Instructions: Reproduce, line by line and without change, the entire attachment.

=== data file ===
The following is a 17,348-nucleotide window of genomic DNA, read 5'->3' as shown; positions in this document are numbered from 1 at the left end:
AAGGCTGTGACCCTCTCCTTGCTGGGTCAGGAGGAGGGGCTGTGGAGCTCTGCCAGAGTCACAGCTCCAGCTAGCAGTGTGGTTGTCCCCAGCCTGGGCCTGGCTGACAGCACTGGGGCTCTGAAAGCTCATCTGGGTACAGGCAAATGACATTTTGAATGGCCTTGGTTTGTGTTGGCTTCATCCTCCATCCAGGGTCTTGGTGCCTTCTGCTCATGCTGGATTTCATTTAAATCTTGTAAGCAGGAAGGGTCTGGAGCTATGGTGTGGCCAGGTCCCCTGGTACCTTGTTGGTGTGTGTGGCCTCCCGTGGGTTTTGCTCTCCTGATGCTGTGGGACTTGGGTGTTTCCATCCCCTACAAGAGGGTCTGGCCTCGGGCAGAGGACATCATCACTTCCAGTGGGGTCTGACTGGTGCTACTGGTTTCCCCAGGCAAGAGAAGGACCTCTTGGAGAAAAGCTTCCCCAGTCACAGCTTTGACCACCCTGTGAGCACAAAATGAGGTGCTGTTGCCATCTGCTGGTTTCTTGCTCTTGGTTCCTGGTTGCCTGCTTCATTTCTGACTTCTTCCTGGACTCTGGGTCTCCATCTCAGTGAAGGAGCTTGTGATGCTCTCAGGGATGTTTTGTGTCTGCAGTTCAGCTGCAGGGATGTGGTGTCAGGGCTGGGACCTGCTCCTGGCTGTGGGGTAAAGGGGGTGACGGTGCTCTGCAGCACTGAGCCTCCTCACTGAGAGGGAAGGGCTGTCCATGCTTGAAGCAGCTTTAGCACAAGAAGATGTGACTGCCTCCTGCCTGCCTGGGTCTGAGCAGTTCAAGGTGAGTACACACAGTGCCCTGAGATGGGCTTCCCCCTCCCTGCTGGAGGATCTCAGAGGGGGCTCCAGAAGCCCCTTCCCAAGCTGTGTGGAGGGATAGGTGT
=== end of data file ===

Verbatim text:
The following is a 17,348-nucleotide window of genomic DNA, read 5'->3' as shown; positions in this document are numbered from 1 at the left end:
AAGGCTGTGACCCTCTCCTTGCTGGGTCAGGAGGAGGGGCTGTGGAGCTCTGCCAGAGTCACAGCTCCAGCTAGCAGTGTGGTTGTCCCCAGCCTGGGCCTGGCTGACAGCACTGGGGCTCTGAAAGCTCATCTGGGTACAGGCAAATGACATTTTGAATGGCCTTGGTTTGTGTTGGCTTCATCCTCCATCCAGGGTCTTGGTGCCTTCTGCTCATGCTGGATTTCATTTAAATCTTGTAAGCAGGAAGGGTCTGGAGCTATGGTGTGGCCAGGTCCCCTGGTACCTTGTTGGTGTGTGTGGCCTCCCGTGGGTTTTGCTCTCCTGATGCTGTGGGACTTGGGTGTTTCCATCCCCTACAAGAGGGTCTGGCCTCGGGCAGAGGACATCATCACTTCCAGTGGGGTCTGACTGGTGCTACTGGTTTCCCCAGGCAAGAGAAGGACCTCTTGGAGAAAAGCTTCCCCAGTCACAGCTTTGACCACCCTGTGAGCACAAAATGAGGTGCTGTTGCCATCTGCTGGTTTCTTGCTCTTGGTTCCTGGTTGCCTGCTTCATTTCTGACTTCTTCCTGGACTCTGGGTCTCCATCTCAGTGAAGGAGCTTGTGATGCTCTCAGGGATGTTTTGTGTCTGCAGTTCAGCTGCAGGGATGTGGTGTCAGGGCTGGGACCTGCTCCTGGCTGTGGGGTAAAGGGGGTGACGGTGCTCTGCAGCACTGAGCCTCCTCACTGAGAGGGAAGGGCTGTCCATGCTTGAAGCAGCTTTAGCACAAGAAGATGTGACTGCCTCCTGCCTGCCTGGGTCTGAGCAGTTCAAGGTGAGTACACACAGTGCCCTGAGATGGGCTTCCCCCTCCCTGCTGGAGGATCTCAGAGGGGGCTCCAGAAGCCCCTTCCCAAGCTGTGTGGAGGGATAGGTGT